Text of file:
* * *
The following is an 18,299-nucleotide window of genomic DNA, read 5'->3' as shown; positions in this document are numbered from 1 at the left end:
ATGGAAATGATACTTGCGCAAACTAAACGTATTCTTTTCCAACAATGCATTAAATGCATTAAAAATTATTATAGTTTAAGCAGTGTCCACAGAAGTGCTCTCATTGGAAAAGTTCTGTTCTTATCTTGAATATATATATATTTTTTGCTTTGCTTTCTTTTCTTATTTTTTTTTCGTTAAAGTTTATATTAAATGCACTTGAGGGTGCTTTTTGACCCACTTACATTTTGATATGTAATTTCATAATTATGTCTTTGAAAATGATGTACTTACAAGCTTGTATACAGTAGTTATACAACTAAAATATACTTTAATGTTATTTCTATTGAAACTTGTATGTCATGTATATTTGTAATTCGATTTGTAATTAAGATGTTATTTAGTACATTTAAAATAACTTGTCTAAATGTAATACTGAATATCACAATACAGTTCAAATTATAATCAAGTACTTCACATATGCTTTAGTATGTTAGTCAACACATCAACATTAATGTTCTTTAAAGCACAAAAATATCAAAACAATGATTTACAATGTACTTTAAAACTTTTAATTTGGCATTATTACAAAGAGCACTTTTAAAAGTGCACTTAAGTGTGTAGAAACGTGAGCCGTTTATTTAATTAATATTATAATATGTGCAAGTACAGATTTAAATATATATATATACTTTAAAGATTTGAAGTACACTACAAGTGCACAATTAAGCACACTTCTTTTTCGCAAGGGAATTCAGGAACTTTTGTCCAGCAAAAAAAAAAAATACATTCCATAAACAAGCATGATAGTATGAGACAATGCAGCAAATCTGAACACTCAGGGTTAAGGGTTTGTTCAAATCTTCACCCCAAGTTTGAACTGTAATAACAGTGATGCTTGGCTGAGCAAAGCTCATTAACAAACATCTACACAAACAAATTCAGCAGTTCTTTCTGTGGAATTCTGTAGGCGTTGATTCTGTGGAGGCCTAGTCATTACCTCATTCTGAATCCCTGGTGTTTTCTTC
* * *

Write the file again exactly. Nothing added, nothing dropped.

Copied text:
The following is an 18,299-nucleotide window of genomic DNA, read 5'->3' as shown; positions in this document are numbered from 1 at the left end:
ATGGAAATGATACTTGCGCAAACTAAACGTATTCTTTTCCAACAATGCATTAAATGCATTAAAAATTATTATAGTTTAAGCAGTGTCCACAGAAGTGCTCTCATTGGAAAAGTTCTGTTCTTATCTTGAATATATATATATTTTTTGCTTTGCTTTCTTTTCTTATTTTTTTTTCGTTAAAGTTTATATTAAATGCACTTGAGGGTGCTTTTTGACCCACTTACATTTTGATATGTAATTTCATAATTATGTCTTTGAAAATGATGTACTTACAAGCTTGTATACAGTAGTTATACAACTAAAATATACTTTAATGTTATTTCTATTGAAACTTGTATGTCATGTATATTTGTAATTCGATTTGTAATTAAGATGTTATTTAGTACATTTAAAATAACTTGTCTAAATGTAATACTGAATATCACAATACAGTTCAAATTATAATCAAGTACTTCACATATGCTTTAGTATGTTAGTCAACACATCAACATTAATGTTCTTTAAAGCACAAAAATATCAAAACAATGATTTACAATGTACTTTAAAACTTTTAATTTGGCATTATTACAAAGAGCACTTTTAAAAGTGCACTTAAGTGTGTAGAAACGTGAGCCGTTTATTTAATTAATATTATAATATGTGCAAGTACAGATTTAAATATATATATATACTTTAAAGATTTGAAGTACACTACAAGTGCACAATTAAGCACACTTCTTTTTCGCAAGGGAATTCAGGAACTTTTGTCCAGCAAAAAAAAAAAATACATTCCATAAACAAGCATGATAGTATGAGACAATGCAGCAAATCTGAACACTCAGGGTTAAGGGTTTGTTCAAATCTTCACCCCAAGTTTGAACTGTAATAACAGTGATGCTTGGCTGAGCAAAGCTCATTAACAAACATCTACACAAACAAATTCAGCAGTTCTTTCTGTGGAATTCTGTAGGCGTTGATTCTGTGGAGGCCTAGTCATTACCTCATTCTGAATCCCTGGTGTTTTCTTC